In the weeks and months following the death of Uriah the Hittite, the court of King David was in a restless ferment. The sordid details of his involvement in Uriah’s death, and the pregnancy of Bathsheba were not secret. Those who were shocked by the king’s behavior whispered to each other in isolated corners, their hands covering their mouths to mute their conversation, while more cynical individuals spoke about it brazenly. But whether whispered discretely or vulgarly discussed in the open, no one dared to challenge or condemn the king.
Until Nathan. The prophet maintained an adversarial relationship with the king, even as he held the king’s good opinion. This was something of an oddity; everyone else who opposed the king, even in the slightest, usually ended up dead. But the prophet entered the throne room without so much as a quiver and, with a pointed (and not so subtle) parable, condemned the king.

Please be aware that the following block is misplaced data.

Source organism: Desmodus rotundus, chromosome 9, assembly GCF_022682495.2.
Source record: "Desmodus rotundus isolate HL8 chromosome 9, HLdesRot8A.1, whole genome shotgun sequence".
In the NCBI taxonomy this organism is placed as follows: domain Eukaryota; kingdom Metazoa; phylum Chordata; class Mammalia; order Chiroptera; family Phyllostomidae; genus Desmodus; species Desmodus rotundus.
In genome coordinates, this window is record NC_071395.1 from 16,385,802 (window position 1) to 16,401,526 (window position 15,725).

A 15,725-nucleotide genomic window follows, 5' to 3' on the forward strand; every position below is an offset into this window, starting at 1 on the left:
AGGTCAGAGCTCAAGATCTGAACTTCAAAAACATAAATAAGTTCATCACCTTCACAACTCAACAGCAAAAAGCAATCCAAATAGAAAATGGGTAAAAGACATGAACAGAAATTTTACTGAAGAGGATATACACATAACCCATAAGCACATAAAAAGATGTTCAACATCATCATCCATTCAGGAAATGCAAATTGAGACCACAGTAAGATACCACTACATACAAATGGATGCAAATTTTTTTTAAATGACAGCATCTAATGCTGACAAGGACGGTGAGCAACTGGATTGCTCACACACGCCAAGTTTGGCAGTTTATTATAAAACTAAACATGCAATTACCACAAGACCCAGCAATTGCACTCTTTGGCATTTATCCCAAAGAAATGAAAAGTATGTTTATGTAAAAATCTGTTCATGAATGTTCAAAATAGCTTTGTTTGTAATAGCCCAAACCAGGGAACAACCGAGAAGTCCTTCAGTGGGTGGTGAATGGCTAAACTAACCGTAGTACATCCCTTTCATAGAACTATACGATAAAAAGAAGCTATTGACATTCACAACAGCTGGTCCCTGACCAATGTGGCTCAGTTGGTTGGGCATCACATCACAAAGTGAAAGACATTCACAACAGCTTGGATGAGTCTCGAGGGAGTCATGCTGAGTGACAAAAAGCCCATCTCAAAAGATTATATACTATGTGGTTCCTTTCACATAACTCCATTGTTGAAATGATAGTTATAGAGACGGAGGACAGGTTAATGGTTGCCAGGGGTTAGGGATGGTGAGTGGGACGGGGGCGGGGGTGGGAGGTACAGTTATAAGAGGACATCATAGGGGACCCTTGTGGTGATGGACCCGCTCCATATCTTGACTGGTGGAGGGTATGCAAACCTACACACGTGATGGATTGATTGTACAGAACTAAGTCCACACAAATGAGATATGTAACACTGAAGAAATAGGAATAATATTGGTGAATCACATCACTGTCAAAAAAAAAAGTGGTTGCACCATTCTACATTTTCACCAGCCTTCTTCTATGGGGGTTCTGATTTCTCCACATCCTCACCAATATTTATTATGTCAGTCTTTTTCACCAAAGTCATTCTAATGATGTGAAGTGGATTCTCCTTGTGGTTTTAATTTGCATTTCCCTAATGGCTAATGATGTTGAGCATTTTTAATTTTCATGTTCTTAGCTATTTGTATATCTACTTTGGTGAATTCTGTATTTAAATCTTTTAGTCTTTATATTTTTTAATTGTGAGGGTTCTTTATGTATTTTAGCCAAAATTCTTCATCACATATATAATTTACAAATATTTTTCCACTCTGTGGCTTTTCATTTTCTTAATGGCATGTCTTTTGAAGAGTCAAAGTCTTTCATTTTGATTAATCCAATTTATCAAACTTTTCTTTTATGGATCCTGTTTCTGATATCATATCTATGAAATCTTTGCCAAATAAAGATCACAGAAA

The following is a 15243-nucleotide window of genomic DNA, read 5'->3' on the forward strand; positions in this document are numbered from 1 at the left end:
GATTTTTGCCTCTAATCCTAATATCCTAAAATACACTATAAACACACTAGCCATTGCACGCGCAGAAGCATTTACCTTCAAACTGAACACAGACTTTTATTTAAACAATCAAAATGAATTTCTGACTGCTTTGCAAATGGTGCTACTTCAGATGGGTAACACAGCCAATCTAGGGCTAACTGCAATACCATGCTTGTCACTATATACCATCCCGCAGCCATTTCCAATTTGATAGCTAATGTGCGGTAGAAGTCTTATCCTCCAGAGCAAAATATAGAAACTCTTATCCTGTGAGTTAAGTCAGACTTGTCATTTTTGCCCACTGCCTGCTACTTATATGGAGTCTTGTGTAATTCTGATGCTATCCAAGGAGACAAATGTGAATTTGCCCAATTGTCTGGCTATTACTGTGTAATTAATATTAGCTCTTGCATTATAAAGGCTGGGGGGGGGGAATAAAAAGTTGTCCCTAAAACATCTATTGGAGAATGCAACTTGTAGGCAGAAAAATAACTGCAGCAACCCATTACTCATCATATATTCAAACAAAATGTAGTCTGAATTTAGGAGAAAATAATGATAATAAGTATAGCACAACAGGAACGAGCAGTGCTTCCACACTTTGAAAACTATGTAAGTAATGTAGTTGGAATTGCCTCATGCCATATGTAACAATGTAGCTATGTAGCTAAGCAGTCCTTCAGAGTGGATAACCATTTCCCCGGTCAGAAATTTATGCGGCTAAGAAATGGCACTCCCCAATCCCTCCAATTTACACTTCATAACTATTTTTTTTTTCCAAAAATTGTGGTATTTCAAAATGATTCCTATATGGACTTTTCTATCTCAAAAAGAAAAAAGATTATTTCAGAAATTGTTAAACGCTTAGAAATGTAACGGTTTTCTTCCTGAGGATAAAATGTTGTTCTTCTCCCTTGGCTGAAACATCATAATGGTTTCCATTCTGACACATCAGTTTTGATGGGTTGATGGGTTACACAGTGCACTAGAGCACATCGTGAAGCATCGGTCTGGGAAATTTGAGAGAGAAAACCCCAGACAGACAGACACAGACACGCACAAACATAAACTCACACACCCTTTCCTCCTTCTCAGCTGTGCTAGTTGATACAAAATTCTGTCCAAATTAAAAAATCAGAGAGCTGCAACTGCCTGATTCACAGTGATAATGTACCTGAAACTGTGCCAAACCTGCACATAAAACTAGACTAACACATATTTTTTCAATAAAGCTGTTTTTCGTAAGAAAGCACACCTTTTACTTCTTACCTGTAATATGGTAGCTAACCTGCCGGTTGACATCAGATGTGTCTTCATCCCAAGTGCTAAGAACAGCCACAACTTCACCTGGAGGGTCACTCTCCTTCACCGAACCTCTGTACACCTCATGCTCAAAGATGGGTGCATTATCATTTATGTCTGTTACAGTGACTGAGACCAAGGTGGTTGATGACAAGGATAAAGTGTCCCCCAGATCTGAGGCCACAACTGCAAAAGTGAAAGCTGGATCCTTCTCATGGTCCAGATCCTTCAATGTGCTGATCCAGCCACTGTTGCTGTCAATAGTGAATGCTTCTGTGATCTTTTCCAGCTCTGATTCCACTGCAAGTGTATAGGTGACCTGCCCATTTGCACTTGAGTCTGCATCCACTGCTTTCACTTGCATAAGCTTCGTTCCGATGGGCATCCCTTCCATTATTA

Immediately King David’s supporters in the room stood up and raised their consternation exclaiming, “King David is our king, not our high priest. His moral qualities have no bearing on the effectiveness of his rule.”
“And besides,” they added in a loud voice, “what about her e-mails!?”
(2 Samuel 11 – 12)